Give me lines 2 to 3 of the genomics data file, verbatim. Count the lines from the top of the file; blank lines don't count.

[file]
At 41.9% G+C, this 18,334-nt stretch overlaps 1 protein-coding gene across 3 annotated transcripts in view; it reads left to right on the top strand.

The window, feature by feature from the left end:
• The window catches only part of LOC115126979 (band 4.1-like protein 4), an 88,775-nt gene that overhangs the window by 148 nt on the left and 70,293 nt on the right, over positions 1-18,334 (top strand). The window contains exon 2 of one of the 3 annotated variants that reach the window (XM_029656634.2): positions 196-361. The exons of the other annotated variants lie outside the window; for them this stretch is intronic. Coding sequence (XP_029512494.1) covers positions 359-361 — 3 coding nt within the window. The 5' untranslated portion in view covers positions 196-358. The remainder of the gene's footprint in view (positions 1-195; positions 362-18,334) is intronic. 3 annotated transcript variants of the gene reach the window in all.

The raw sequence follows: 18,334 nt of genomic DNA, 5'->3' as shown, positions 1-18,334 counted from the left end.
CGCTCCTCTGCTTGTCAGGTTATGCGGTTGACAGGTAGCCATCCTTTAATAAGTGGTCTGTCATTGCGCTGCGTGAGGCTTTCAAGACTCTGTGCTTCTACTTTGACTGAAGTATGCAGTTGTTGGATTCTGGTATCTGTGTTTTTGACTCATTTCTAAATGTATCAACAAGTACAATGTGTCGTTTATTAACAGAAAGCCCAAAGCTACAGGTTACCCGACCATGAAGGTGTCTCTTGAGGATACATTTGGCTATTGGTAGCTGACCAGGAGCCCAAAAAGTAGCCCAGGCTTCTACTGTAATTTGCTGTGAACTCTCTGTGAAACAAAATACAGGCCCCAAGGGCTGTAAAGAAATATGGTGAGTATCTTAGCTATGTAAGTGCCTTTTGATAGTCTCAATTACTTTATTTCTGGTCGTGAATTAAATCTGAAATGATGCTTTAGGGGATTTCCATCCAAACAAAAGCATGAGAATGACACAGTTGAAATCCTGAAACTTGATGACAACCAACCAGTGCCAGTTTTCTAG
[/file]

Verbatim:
The window, feature by feature from the left end:
• The window catches only part of LOC115126979 (band 4.1-like protein 4), an 88,775-nt gene that overhangs the window by 148 nt on the left and 70,293 nt on the right, over positions 1-18,334 (top strand). The window contains exon 2 of one of the 3 annotated variants that reach the window (XM_029656634.2): positions 196-361. The exons of the other annotated variants lie outside the window; for them this stretch is intronic. Coding sequence (XP_029512494.1) covers positions 359-361 — 3 coding nt within the window. The 5' untranslated portion in view covers positions 196-358. The remainder of the gene's footprint in view (positions 1-195; positions 362-18,334) is intronic. 3 annotated transcript variants of the gene reach the window in all.